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    Thanks! Yep, I'm 21 and have been on the weight loss roller coaster for a long time. I have no idea how many lbs I've lost and gained back since I first started trying to lose weight. When I was at my heaviest (320-330 lbs) and just starting out it was my diet that I had to take care of first since I wasn't able to do much exercise. I did my cardio on the recumbent bike until I dropped about 40 lbs and then switched to the elliptical until I got down to about 245 and then I switched to jogging on the treadmill. If you've got any specific questions or want some more details feel free to shoot me a PM/email. I always try to help people who are fighting the same battle as I am :)
     
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  17. tricky

    tricky Hall of Fame

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    Do you do a MWF split, i.e. hit legs once a week?
     
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  18. stormholloway

    stormholloway Legend

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    No. I've got a new split now where I hit legs twice a week. I'm doing legs tomorrow for the second time this week, in fact.
     
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  19. redsoxrock930

    redsoxrock930 Semi-Pro

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    if i were you heres what i would do
    monday upper body weights
    tuesday tennis
    wednesday lower body weights
    thursday tennis or core training
    fri lower body weights
    saturday tennis
    sunday rest

    Also get up 45 minutes early two or three days a week and run some ball busters, it will actually make you feel a lot better during the day then that extra 30 minutes of sleept
     
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  20. J011yroger

    J011yroger G.O.A.T.

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    ?

    J
     
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  21. stormholloway

    stormholloway Legend

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    Ball busters are when someone stomps on your balls a few times. Helps build muscle.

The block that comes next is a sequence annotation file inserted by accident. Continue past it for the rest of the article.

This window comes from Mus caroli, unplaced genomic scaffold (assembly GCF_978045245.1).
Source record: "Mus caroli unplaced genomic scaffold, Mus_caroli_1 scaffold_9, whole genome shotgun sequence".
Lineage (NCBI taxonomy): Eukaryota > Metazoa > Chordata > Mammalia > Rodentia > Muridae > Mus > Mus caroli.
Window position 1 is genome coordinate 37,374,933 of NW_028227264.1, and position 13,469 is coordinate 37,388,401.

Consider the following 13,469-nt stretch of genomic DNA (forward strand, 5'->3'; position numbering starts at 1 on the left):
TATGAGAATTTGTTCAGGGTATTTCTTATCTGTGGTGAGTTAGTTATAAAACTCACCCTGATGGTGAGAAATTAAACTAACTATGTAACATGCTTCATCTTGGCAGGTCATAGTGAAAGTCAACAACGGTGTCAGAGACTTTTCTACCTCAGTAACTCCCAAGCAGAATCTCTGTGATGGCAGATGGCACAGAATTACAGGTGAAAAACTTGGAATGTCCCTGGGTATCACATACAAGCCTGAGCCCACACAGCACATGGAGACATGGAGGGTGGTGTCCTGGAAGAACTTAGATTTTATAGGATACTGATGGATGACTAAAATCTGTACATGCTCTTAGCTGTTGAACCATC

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  22. redsoxrock930

    redsoxrock930 Semi-Pro

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    ball busters are kind of like suicides
     
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  23. blubber

    blubber Rookie

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    I don't know how you guys do it.

    I need at least 2 days of recovery before playing tennis and 1 day of recovery after playing tennis.
     
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  24. WBF

    WBF Hall of Fame

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    I used to need this as well. After a few weeks of lifting, I now have no trouble playing the day after lifting, or even later in the same day as lifting. Just need to condition.
     
    #24
  25. blubber

    blubber Rookie

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    Is this so even when you do a leg workout? If I work my legs too soon before tennis, I have no spring or bounce to my movements on the court. I bend my knees less too.
     
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  26. J011yroger

    J011yroger G.O.A.T.

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    When I started I would have no legs after a workout, now I am getting down and digging out low slices with no trouble, despite bike intervals, squats, splitsquats, lunges, whatever.

    Only problems I am still having is serving. After a hard workout, with a lot of tricep work, my arm will crap out mid match. I can still hit groundies fine, but the serve just goes south.

    That should sort itself out aswell.